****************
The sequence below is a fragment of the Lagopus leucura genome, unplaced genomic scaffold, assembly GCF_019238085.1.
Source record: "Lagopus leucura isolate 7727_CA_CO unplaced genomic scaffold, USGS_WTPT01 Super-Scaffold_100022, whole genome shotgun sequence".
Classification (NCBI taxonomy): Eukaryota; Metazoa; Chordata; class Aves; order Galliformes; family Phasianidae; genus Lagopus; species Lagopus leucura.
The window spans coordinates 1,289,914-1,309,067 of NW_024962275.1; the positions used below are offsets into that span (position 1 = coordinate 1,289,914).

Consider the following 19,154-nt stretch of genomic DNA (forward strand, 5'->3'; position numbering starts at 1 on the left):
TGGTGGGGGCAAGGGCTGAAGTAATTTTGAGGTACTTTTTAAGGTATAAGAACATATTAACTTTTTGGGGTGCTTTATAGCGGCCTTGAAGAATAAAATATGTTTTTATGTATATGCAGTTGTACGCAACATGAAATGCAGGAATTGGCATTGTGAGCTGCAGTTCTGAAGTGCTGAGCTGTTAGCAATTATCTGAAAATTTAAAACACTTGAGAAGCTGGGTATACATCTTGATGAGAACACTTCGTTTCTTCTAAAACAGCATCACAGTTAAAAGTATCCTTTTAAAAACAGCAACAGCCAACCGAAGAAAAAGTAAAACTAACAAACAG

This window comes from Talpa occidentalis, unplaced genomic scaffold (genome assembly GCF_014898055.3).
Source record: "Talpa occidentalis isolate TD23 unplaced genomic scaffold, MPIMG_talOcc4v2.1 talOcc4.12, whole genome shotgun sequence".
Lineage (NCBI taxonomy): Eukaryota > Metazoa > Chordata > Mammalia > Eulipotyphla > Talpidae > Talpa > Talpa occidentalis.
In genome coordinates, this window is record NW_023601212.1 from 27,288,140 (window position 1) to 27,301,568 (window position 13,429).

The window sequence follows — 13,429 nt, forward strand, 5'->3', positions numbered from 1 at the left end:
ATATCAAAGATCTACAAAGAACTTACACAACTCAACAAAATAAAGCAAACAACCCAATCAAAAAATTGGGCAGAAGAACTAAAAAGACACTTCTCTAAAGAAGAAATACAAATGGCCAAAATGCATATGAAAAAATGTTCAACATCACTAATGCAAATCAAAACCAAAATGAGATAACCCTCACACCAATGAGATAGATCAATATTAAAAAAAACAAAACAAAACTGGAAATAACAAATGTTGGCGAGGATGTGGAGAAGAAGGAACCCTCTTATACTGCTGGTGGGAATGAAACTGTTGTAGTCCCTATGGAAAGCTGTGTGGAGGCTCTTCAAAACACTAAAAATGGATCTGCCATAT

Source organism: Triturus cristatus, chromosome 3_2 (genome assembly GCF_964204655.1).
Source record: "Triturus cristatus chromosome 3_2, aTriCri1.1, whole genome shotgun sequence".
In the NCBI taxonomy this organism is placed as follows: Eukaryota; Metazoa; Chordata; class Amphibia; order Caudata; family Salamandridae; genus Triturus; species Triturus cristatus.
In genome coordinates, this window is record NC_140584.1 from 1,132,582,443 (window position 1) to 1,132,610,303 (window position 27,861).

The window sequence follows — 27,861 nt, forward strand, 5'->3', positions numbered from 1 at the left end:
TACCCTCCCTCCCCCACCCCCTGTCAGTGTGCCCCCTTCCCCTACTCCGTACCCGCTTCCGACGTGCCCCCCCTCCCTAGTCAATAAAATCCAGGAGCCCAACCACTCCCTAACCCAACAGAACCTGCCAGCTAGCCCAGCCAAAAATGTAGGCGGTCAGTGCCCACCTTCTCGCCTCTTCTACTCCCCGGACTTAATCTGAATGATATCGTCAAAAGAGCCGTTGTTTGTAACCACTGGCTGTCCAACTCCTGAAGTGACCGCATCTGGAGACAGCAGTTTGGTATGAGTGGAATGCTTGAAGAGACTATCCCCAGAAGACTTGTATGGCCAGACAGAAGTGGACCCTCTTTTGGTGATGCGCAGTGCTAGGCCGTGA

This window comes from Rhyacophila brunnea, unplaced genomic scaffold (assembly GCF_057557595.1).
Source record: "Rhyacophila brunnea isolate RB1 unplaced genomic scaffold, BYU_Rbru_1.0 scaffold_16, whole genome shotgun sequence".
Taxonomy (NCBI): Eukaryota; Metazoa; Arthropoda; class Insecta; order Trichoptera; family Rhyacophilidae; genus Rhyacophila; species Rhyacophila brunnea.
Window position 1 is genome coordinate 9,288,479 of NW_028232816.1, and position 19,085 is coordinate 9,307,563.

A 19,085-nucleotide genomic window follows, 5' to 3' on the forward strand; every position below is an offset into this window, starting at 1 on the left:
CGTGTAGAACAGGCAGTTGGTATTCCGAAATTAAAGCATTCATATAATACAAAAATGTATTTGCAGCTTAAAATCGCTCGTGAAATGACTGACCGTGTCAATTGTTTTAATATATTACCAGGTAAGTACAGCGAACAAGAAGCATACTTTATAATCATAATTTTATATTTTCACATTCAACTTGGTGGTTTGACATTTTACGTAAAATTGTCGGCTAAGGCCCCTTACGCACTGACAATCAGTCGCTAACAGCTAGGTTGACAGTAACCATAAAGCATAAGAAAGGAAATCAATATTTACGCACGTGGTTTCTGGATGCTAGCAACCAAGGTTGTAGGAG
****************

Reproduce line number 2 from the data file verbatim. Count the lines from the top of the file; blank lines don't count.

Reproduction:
Source record: "Lagopus leucura isolate 7727_CA_CO unplaced genomic scaffold, USGS_WTPT01 Super-Scaffold_100022, whole genome shotgun sequence".